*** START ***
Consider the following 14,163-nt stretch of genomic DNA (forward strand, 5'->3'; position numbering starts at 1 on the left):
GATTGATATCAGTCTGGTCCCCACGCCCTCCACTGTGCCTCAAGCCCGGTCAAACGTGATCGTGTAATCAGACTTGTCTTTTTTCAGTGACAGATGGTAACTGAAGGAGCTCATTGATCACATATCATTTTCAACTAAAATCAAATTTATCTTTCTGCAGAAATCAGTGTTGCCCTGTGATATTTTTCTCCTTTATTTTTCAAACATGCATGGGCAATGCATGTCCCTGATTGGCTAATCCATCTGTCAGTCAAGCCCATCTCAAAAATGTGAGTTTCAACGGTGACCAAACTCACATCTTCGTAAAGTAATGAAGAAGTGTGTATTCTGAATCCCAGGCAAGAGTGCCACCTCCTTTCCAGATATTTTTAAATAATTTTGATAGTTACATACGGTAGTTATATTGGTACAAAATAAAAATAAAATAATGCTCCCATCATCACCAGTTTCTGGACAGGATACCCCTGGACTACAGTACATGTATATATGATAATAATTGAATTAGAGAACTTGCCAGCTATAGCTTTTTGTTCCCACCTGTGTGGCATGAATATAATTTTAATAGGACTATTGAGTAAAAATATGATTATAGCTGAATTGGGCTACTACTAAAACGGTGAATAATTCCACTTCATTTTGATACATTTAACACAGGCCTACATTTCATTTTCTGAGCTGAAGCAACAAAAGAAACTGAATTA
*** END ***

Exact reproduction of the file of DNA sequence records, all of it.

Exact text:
Consider the following 14,163-nt stretch of genomic DNA (forward strand, 5'->3'; position numbering starts at 1 on the left):
GATTGATATCAGTCTGGTCCCCACGCCCTCCACTGTGCCTCAAGCCCGGTCAAACGTGATCGTGTAATCAGACTTGTCTTTTTTCAGTGACAGATGGTAACTGAAGGAGCTCATTGATCACATATCATTTTCAACTAAAATCAAATTTATCTTTCTGCAGAAATCAGTGTTGCCCTGTGATATTTTTCTCCTTTATTTTTCAAACATGCATGGGCAATGCATGTCCCTGATTGGCTAATCCATCTGTCAGTCAAGCCCATCTCAAAAATGTGAGTTTCAACGGTGACCAAACTCACATCTTCGTAAAGTAATGAAGAAGTGTGTATTCTGAATCCCAGGCAAGAGTGCCACCTCCTTTCCAGATATTTTTAAATAATTTTGATAGTTACATACGGTAGTTATATTGGTACAAAATAAAAATAAAATAATGCTCCCATCATCACCAGTTTCTGGACAGGATACCCCTGGACTACAGTACATGTATATATGATAATAATTGAATTAGAGAACTTGCCAGCTATAGCTTTTTGTTCCCACCTGTGTGGCATGAATATAATTTTAATAGGACTATTGAGTAAAAATATGATTATAGCTGAATTGGGCTACTACTAAAACGGTGAATAATTCCACTTCATTTTGATACATTTAACACAGGCCTACATTTCATTTTCTGAGCTGAAGCAACAAAAGAAACTGAATTA